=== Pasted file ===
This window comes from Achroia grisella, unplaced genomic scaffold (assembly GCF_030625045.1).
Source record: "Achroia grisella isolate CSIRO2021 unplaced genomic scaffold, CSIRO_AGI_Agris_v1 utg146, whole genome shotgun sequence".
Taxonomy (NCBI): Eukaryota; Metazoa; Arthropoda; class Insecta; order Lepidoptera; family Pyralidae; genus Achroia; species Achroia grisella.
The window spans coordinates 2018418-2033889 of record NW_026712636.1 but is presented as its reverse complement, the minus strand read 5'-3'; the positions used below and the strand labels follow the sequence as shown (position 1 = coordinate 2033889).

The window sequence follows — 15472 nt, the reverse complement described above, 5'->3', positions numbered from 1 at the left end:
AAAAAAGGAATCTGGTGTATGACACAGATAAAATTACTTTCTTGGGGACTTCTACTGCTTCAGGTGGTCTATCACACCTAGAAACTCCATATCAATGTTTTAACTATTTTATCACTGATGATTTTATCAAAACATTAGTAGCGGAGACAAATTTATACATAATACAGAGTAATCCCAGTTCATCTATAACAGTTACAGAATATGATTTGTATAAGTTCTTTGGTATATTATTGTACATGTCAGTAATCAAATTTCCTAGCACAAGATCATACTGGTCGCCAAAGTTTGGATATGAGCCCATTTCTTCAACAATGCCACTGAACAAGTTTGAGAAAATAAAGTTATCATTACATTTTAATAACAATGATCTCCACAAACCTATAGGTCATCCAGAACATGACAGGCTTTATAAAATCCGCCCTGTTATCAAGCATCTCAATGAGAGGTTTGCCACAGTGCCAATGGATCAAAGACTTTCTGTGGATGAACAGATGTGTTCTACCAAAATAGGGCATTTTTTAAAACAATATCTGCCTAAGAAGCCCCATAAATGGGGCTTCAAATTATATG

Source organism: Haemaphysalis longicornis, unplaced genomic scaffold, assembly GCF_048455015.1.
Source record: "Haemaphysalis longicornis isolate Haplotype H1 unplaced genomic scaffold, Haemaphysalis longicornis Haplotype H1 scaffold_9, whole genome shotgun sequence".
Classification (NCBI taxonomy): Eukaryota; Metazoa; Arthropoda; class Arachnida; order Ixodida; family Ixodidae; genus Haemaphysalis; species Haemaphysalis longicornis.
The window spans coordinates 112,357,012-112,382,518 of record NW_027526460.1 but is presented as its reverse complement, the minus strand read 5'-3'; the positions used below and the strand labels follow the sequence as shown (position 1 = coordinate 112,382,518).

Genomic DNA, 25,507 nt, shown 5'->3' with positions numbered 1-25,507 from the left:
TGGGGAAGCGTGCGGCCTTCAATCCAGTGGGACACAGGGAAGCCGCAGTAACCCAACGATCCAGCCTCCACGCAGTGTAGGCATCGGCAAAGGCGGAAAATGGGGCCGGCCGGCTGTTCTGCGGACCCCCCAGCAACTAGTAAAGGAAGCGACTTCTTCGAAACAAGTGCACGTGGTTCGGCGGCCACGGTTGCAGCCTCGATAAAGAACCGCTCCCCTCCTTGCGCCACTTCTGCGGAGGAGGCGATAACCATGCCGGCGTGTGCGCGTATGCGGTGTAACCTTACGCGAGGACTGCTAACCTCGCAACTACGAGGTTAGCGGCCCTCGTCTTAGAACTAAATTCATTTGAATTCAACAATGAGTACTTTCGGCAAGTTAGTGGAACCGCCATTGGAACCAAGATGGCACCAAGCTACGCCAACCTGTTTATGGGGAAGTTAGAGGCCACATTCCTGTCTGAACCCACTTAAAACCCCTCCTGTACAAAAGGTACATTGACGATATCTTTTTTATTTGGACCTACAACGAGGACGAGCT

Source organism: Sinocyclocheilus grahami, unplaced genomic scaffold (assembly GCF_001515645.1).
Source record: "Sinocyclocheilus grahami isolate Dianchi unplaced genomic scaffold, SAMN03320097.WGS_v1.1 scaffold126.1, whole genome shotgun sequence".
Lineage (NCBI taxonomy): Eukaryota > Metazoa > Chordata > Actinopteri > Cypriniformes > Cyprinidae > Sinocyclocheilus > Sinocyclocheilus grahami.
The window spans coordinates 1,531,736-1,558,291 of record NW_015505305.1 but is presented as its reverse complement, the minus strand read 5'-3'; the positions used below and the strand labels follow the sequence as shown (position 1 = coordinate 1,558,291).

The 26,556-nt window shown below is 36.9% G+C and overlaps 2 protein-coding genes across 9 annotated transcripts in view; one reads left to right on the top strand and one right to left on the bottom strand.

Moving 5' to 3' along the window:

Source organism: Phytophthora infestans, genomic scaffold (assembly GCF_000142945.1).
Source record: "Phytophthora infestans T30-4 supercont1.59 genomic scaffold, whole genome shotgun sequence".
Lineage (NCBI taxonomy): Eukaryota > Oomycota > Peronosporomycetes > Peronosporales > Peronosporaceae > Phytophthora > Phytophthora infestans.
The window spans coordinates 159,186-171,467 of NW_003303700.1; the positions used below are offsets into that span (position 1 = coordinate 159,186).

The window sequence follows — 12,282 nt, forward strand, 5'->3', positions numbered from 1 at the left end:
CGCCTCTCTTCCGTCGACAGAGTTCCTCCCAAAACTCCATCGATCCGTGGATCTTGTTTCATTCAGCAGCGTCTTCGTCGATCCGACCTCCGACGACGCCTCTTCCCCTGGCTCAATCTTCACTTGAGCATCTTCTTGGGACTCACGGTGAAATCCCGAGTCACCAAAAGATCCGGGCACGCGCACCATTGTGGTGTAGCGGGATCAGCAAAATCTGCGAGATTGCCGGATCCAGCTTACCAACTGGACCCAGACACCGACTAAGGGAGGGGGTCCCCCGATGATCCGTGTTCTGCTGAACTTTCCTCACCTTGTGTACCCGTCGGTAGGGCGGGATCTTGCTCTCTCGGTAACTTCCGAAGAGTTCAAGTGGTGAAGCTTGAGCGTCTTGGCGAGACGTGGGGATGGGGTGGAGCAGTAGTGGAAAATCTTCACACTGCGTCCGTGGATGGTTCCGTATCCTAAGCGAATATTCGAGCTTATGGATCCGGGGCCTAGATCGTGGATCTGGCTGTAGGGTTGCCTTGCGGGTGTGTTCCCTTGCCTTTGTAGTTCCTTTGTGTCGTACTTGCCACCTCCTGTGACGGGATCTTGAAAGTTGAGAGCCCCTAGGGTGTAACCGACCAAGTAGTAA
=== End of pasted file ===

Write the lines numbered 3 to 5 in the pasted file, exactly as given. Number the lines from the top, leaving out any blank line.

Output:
Taxonomy (NCBI): Eukaryota; Metazoa; Arthropoda; class Insecta; order Lepidoptera; family Pyralidae; genus Achroia; species Achroia grisella.
The window spans coordinates 2018418-2033889 of record NW_026712636.1 but is presented as its reverse complement, the minus strand read 5'-3'; the positions used below and the strand labels follow the sequence as shown (position 1 = coordinate 2033889).

The window sequence follows — 15472 nt, the reverse complement described above, 5'->3', positions numbered from 1 at the left end: